"Kwispel" is the Dutch word for wagging a tail.
The beer is fit for human consumption, Berenden said. But at $2.14 (or 1.65 euro) a bottle, it's about four times more expensive than a Heineken.

Boy, I thought I spoiled my dogs!-lol

Wednesday, January 24, 2007

Experts Say Cold War Offers Lessons for Iraq

WASHINGTON - President Bush has called Iraq a crucial battleground in a decades-long struggle against Islamic terrorism.
"It's important for our fellow citizens to understand that failure in Iraq would be a disaster for our future," he told soldiers at Fort Benning, Ga., last week. "It's a different kind of war in which failure in one part of the world could lead to disaster here at home ... That is why we must, and we will, succeed in Iraq."
Historians and Middle East experts, however, say that America's last "long war," the four-decade Cold War against Soviet communism, offers some cautionary lessons as the nation debates its next moves in Iraq.
Previous presidents, they note, made many of the same arguments about Vietnam that Bush and his aides are making about Iraq: The war there was part of a larger struggle against a monolithic enemy, and Vietnam's neighbors would fall to communism like dominoes if the U.S. were defeated.
That turned out not to be true: The U.S. lost the battle in Vietnam but won the war against communism anyway.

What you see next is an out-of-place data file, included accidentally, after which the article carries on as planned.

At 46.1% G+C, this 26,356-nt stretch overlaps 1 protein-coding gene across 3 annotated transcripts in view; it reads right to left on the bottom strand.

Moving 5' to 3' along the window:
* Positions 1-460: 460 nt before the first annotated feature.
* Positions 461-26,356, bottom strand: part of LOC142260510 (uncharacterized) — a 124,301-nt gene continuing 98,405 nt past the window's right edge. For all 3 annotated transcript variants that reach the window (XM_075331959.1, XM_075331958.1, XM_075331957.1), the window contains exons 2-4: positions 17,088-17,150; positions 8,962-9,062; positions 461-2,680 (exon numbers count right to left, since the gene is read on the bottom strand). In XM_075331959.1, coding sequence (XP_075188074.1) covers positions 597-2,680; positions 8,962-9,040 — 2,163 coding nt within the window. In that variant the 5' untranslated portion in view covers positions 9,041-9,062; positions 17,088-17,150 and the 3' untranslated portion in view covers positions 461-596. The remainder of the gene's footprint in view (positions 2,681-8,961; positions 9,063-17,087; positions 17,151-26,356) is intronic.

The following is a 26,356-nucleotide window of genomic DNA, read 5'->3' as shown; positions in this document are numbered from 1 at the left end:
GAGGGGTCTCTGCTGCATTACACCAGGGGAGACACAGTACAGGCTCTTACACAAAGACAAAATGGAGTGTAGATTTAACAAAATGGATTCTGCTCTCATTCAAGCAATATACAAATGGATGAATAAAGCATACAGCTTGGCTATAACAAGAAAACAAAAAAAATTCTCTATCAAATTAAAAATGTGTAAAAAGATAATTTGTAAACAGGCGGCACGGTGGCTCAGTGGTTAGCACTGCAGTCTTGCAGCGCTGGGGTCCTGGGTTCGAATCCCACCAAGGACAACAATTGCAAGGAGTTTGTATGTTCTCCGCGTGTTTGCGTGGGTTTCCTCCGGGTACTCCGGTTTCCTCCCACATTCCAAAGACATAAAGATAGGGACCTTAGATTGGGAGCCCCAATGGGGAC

Indeed, critics argue that Bush is making some of the same mistakes in Iraq that his predecessors made in Vietnam, seeing a monolithic enemy where none exists, backing questionable allies, overlooking some of the causes of the conflict and believing that victory is essential to America's future.

Tuesday, January 23, 2007

Low On Troops!

Monday, January 22, 2007

The Republican Revolt!

As George Bush takes the lectern in the House chamber for his State of the Union address, he can finally claim that he is fulfilling the promise of his 2000 presidential campaign to be a uniter and not a divider. With his proposal to increase the number of U.S. troops in Iraq, Bush is indeed bringing Democrats and Republicans together. The problem for him is that the bipartisan front they are forming is against him. It has the potential to lead to the most serious foreign policy confrontation between a President and Congress since the Vietnam War.